If motherhood is lonely, then I imagine motherhood after loss to be like being on a deserted island. You search and search but there is no one close enough to help you figure it all out. Occasionally, you may become aware of someone else’s presence on the island by the intermittent smoke signal or rumblings in the dead of night, but truly it can feel like you are all alone in the middle of nowhere. Just you and your family, left to navigate unfamiliar terrain with little experience or resources.
Now, imagine that your deserted island life is suddenly being broadcasted live for all the world to see.
All of your mistakes and challenges are laid bare, while your daily victories go largely unnoticed. The novelty of your rainbow baby has worn off for everyone else. And while you are still surfing the emotional tide of loss and motherhood, everyone has moved on to the next thing. So much like a reality TV show that is in its 5th or 6th season, it is no longer new and exciting but there’s enough drama to keep the show going along. And people who are in no way emotionally connected to you but feel it is there right to do so, are shouting their opinions at you from the safety of their couches.
“Don’t you spoil those babies!”
“Make sure and spoil those babies, remember what you went through to get them!”
“Those children have no behavior!”
“She has no control over those children!”
“She is so full of herself!”
“Poor woman can’t catch a break!”
The external banter would continue I am sure. And I will continue to learn to block it out and focus on being the type of mother God wants me to be, but honestly that isn’t even the real reason this feels so lonely.
It’s been four years since my daughter was born and I first experienced the euphoria of holding my very own baby. Four years of love and laughter, of tickles and kisses, of teaching and instructing. My children are a source of joy to me but the thing is, for the most part, I still struggle to find the words to encapsulate this experience.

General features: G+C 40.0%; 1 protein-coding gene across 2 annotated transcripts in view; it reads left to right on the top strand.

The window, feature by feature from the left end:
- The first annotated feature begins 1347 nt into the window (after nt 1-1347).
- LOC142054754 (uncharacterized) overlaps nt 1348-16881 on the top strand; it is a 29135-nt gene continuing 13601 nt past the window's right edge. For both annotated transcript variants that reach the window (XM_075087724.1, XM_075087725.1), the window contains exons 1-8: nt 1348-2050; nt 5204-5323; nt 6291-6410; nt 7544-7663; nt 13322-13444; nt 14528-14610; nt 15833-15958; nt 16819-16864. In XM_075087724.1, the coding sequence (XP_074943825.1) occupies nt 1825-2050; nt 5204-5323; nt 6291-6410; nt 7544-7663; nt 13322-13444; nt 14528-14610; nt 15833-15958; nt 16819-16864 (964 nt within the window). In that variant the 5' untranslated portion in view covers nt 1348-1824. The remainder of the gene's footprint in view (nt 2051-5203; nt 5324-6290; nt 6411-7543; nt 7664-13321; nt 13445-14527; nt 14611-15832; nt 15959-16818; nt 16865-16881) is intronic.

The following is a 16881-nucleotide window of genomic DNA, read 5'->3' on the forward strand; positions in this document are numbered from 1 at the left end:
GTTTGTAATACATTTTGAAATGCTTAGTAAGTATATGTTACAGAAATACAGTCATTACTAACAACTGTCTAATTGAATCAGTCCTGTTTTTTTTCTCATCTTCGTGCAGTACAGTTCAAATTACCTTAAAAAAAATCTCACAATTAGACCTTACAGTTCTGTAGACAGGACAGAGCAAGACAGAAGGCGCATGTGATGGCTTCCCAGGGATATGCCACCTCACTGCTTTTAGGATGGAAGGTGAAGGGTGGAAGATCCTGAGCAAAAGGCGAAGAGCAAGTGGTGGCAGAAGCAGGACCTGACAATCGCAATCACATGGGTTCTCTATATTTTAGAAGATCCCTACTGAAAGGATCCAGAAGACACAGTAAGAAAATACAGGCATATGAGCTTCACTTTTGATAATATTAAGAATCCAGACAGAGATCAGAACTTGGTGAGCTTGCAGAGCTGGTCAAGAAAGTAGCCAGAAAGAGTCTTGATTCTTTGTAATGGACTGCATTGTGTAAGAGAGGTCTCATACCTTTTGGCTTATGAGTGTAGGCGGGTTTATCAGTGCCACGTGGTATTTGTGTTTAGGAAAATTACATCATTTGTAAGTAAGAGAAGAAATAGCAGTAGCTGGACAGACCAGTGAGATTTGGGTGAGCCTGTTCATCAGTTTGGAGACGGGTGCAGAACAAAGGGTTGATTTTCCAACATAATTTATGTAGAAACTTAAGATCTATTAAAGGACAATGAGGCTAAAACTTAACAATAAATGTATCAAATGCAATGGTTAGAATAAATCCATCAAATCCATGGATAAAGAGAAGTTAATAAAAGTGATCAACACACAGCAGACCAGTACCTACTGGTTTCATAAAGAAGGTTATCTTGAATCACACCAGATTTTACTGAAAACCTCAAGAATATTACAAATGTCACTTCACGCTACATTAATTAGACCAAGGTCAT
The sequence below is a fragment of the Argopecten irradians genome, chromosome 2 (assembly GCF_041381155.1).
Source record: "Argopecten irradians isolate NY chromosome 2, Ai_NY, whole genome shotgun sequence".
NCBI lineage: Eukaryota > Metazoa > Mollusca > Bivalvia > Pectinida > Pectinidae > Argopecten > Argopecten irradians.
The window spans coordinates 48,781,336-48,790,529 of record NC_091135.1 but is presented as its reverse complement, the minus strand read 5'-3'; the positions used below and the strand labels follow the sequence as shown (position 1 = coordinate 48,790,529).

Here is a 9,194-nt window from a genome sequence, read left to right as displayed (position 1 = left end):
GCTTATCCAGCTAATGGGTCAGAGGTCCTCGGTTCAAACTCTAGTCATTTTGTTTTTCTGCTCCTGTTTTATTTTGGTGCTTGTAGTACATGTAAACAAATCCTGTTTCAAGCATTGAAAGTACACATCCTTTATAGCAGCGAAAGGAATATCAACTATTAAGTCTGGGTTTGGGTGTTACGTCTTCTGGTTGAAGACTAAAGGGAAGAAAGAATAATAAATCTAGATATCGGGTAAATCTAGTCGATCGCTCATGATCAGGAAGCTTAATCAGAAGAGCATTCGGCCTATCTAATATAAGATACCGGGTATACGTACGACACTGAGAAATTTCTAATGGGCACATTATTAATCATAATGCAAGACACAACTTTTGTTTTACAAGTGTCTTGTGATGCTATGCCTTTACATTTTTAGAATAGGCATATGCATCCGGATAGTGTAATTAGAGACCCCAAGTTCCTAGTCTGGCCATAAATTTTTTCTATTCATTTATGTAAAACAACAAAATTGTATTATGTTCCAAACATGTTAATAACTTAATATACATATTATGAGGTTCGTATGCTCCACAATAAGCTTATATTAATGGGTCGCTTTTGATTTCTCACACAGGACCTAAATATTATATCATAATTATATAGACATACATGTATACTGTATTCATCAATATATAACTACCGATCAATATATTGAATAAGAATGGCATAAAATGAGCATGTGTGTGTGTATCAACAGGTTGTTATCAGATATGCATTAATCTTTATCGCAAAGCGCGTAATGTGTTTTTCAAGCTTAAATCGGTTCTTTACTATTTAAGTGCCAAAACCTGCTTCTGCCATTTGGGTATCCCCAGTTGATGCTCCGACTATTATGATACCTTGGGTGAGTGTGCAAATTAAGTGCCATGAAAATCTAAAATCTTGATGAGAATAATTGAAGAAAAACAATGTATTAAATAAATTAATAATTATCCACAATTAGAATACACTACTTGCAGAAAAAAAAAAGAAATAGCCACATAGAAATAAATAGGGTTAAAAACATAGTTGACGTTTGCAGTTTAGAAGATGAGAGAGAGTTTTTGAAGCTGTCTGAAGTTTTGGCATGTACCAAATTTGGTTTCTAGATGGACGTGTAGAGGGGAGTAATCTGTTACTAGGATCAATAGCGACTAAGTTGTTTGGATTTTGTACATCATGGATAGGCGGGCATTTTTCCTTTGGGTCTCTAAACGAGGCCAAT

I grieve the three children I lost while falling more and more in love with the two children that I do have.
And I am not always sure how to express that without sounding like a broken record. I can already hear my television audience groaning loudly, they don’t like this recurring story line in my life. But here we are.
This month represents a loss anniversary for us and I am right back here. Back trying to clear the thick, impossible bushes that separate me from other mothers. There is always something keeping a normal motherhood experience just out of my reach. I feel out of place with non-loss moms because as much as I love my children, I feel grief.
I may not be grief-stricken, but I feel grief and probably always will.
I am not sure that non-loss mothers can understand that as I watch my daughter dance at her wedding reception, a tiny part of me will wonder what those other weddings would have been like. And, as I hug my son before his first plane ride without me, I’ll hug him a little tighter because I still get scared that I will lose him too.
Yet, I also feel separated from other loss moms too. Not because they don’t share my experience and confusion but because I don’t always know how to approach them. Are they willing to discuss their loss or have they closed the chapter on that part of their life? In my own family, there are at least two other women who have rainbow babies. But, I have no idea what this experience is like for them. While I speak openly about mine, they do not, and I know that this is a very difficult thing to speak about so I try to respect their position.
So, whenever I meet another rainbow mother, I keep conversations light and focused on the rainbow, which is a very good thing to focus on. Yet, there is a part of me that wants to ask them, “But, how is your grief journey going? Are you okay? Can we talk about it?” I never do, though, and I know that makes me part of the problem.
So, the result is I live two types of lives. One where I am the proud mother of two growing children and do mommy things and the other where I volunteer to work with families in grief because their grief helps give expression to my own. By giving them my attention and assurance that it is okay to grieve they give me a release of emotion that I struggle to find in my other life.
My goal, though, is to find a way to bring those two realities together. To experience motherhood in its totality, both in life and in loss.
Motherhood after loss can feel lonely, but I know that there are other mothers out there wanting to have these conversations. You may not have all the words yet, I don’t either but I am calling to you across the divide, hoping that you can hear me and respond.
“How is your grief journey going?”
“Are you okay?”
“Can we talk about it?”